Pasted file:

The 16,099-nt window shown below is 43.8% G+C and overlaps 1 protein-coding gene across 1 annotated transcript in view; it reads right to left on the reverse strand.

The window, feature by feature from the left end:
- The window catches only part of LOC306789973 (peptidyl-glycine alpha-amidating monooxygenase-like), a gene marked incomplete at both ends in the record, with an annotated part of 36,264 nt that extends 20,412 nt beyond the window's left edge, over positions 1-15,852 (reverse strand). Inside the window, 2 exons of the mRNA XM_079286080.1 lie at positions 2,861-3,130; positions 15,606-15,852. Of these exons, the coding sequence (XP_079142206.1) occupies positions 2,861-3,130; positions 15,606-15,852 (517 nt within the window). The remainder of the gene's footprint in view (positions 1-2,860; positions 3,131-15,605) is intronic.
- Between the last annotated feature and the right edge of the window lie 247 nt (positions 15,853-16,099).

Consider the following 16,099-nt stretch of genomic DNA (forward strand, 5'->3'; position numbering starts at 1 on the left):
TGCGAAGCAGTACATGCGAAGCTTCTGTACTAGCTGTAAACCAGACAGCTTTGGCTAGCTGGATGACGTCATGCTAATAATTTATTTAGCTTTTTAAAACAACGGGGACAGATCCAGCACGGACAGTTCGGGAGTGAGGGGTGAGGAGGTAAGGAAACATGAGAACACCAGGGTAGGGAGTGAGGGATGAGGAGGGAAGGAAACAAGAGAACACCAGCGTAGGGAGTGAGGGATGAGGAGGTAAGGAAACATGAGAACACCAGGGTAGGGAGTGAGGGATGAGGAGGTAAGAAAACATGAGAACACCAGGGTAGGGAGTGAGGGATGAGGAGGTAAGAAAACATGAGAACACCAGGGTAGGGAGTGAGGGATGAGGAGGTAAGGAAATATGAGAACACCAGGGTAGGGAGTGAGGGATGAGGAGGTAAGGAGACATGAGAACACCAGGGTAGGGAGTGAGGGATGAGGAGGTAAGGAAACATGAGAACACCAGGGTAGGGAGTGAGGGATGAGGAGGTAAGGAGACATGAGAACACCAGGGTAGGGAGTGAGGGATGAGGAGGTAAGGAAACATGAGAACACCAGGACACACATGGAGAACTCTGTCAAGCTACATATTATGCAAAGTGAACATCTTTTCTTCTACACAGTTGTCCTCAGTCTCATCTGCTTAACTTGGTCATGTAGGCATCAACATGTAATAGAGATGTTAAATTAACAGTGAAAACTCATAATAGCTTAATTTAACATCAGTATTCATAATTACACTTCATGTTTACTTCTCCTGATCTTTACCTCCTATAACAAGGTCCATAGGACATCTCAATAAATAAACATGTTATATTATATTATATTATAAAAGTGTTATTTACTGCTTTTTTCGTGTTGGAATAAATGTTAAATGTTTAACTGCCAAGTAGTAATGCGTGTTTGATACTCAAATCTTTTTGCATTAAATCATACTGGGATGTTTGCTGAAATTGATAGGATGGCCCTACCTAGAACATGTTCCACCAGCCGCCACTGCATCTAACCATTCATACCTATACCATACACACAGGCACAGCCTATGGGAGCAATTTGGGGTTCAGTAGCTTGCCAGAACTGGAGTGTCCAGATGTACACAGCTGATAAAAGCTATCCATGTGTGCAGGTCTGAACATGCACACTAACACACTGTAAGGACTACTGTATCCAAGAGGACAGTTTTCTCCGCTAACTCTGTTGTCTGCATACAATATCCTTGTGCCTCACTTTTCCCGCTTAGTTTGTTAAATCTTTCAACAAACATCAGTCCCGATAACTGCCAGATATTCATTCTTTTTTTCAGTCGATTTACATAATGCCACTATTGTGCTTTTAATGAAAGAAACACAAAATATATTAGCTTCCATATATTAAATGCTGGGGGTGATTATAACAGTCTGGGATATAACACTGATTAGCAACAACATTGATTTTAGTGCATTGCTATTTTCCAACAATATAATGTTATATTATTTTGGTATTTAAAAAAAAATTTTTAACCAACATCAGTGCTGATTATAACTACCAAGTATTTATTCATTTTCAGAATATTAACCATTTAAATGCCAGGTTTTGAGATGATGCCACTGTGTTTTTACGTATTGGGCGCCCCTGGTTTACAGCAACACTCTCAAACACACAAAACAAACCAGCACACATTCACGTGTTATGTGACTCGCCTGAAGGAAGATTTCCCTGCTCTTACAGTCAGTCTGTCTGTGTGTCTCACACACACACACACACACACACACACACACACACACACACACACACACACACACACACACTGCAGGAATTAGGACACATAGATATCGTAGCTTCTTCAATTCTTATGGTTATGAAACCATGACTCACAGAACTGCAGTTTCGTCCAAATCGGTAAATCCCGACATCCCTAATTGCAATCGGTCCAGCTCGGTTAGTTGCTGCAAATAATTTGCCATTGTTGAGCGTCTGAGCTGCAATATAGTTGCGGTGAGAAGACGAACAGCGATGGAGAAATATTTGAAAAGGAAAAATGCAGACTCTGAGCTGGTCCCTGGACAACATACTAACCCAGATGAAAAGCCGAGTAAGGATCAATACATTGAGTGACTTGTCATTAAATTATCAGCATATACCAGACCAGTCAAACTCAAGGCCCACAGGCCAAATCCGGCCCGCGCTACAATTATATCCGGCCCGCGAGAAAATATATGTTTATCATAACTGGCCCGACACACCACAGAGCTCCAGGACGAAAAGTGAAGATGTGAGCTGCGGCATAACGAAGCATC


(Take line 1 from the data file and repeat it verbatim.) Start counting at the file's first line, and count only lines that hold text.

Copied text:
The 16,099-nt window shown below is 43.8% G+C and overlaps 1 protein-coding gene across 1 annotated transcript in view; it reads right to left on the reverse strand.